San Antonio officials applauded a judge’s decision to declare as unconstitutional House Bill 2127, the so-called “Death Star” bill that Texas state lawmakers approved earlier in 2023 as a means to rein in what legislators called burdensome or conflicting local regulations or ordinances.

What happened

On Aug. 30, Judge Maya Guerra Gamble of the 459th District Court in Travis County ruled HB 2127 unconstitutional.

HB 2127, which became effective Sept. 1, would limit cities and counties' ability to propose and fully enforce regulations in eight major areas of government without first getting approval from the Texas Legislature. These areas include agriculture, finance, insurance, labor, natural resources, property, business and commerce, and occupations.

San Antonio, joined by Houston and El Paso, and supported by dozens of Texas cities, sued the state of Texas to declare the statute unconstitutional because it attempted to do away with home-rule cities which were created by the Texas constitution, San Antonio Mayor Ron Nirenberg said.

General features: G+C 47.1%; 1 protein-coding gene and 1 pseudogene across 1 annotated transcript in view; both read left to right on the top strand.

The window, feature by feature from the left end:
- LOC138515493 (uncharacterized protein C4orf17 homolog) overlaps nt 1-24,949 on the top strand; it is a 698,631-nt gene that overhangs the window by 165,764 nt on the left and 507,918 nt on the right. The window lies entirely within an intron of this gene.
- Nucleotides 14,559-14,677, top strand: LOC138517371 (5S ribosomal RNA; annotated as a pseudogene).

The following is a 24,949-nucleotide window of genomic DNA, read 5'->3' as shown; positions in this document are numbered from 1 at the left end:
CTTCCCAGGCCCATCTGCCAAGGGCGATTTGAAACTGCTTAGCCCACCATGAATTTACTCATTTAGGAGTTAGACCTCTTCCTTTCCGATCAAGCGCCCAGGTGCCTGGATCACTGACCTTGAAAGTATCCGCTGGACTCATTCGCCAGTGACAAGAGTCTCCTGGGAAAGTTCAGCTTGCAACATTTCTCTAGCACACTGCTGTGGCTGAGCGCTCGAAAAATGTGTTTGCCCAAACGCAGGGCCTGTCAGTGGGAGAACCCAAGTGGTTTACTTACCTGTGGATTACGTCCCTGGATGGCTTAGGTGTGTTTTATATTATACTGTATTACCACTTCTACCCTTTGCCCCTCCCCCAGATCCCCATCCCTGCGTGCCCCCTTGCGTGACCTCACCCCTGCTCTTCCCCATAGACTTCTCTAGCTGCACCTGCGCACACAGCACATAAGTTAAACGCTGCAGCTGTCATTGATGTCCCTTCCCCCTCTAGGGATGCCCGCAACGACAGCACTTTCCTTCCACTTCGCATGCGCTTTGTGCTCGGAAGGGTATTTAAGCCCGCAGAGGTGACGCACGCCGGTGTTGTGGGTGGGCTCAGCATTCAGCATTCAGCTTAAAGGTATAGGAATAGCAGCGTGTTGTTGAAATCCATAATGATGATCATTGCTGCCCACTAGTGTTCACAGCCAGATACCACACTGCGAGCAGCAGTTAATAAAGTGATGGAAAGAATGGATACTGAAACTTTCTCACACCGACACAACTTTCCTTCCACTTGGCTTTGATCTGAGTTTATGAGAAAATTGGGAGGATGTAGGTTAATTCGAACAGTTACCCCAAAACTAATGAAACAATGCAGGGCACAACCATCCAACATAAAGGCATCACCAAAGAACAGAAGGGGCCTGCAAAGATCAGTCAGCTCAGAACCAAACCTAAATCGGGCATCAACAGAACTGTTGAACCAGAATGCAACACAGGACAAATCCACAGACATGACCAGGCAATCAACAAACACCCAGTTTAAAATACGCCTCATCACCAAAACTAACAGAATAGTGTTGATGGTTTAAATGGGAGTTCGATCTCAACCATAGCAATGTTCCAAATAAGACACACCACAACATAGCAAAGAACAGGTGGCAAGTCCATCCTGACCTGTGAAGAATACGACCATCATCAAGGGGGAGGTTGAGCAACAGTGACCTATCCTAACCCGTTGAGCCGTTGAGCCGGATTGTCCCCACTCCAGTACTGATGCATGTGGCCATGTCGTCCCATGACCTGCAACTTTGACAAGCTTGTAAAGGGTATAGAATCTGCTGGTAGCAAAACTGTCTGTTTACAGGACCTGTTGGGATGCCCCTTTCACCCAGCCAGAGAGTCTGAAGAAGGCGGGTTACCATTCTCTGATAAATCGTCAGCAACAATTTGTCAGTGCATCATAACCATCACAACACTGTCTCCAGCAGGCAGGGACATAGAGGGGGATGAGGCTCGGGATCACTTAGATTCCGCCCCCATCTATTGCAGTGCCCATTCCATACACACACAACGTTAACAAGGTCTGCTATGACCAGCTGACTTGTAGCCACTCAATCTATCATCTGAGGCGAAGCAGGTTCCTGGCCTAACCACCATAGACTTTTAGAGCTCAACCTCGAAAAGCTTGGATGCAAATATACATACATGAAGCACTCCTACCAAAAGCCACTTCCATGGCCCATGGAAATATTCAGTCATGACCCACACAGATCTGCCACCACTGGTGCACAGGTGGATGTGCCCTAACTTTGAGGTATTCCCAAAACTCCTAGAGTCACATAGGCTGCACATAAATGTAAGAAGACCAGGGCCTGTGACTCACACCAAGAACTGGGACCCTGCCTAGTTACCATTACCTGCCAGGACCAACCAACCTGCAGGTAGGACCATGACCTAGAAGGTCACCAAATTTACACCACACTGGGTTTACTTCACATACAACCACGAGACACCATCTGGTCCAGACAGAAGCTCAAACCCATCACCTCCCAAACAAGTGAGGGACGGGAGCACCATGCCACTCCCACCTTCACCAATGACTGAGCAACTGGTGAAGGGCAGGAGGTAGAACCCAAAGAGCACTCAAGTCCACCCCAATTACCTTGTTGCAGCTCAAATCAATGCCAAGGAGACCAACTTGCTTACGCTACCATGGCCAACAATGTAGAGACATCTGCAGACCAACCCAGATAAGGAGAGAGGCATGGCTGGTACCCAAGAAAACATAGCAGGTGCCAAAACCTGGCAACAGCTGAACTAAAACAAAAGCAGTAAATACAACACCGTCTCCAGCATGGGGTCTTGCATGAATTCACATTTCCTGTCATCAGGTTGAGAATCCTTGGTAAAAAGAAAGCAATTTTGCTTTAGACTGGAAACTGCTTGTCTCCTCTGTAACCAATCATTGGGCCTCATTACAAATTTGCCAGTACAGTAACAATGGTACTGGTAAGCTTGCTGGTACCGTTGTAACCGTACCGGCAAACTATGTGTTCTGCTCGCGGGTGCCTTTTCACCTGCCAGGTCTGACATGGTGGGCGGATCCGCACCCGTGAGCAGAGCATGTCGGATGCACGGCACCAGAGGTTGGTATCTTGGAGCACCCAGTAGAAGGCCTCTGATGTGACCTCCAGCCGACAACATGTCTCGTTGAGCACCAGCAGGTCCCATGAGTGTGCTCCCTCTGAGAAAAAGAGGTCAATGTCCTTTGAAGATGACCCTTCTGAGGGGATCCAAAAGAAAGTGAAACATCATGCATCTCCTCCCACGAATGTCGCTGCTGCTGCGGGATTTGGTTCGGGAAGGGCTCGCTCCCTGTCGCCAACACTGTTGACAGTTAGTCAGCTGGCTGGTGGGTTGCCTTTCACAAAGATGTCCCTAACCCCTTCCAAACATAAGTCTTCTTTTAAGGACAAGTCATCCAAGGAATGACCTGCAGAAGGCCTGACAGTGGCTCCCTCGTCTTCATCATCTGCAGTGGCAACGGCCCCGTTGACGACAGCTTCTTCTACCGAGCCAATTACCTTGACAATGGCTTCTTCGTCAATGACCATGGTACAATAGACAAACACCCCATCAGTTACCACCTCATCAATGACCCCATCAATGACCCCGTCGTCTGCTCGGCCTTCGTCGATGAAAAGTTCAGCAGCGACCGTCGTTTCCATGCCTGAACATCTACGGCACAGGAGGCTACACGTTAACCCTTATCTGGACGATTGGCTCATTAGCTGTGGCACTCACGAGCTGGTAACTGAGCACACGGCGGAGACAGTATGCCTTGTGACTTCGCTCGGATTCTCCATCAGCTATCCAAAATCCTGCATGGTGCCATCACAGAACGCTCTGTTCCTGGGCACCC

What they're saying

City officials said the judge's ruling does not keep HB 2127 from going into effect, but that it guides Texas cities who may seek to counter any further attempts by the state to limit local control.

“This is a win for democracy. The ruling is a critical step toward ensuring Texas cities and their respective residents maintain their ability to govern themselves,” Nirenberg said in a statement. “I’m encouraged by today’s decision and thank Houston and El Paso for their partnership. I’m additionally grateful for the supportive statements from Waco, Plano, Denton, and Arlington.”

Nirenberg said he felt state leaders are seeking to keep up efforts toward reducing local control especially in larger Texas cities.

“The governor and state legislature will undoubtedly continue their attempts to thwart local control, but San Antonio will stay vigilant in its fight to protect the voice and power of our residents. I also want to express gratitude for the members of our state delegation who supported local self-governance,” Nirenberg added.

City Attorney Andy Segovia said San Antonio’s local elected officials best represent their constituents.

“The unconstitutionally vague language in House Bill 2127 sought to strip the power of self-government from home-rule cities and made it impossible to understand which specific city ordinances may conflict with state statutes,” Segovia said in a statement. "The ruling is a victory for San Antonio and all cities across the state of Texas.”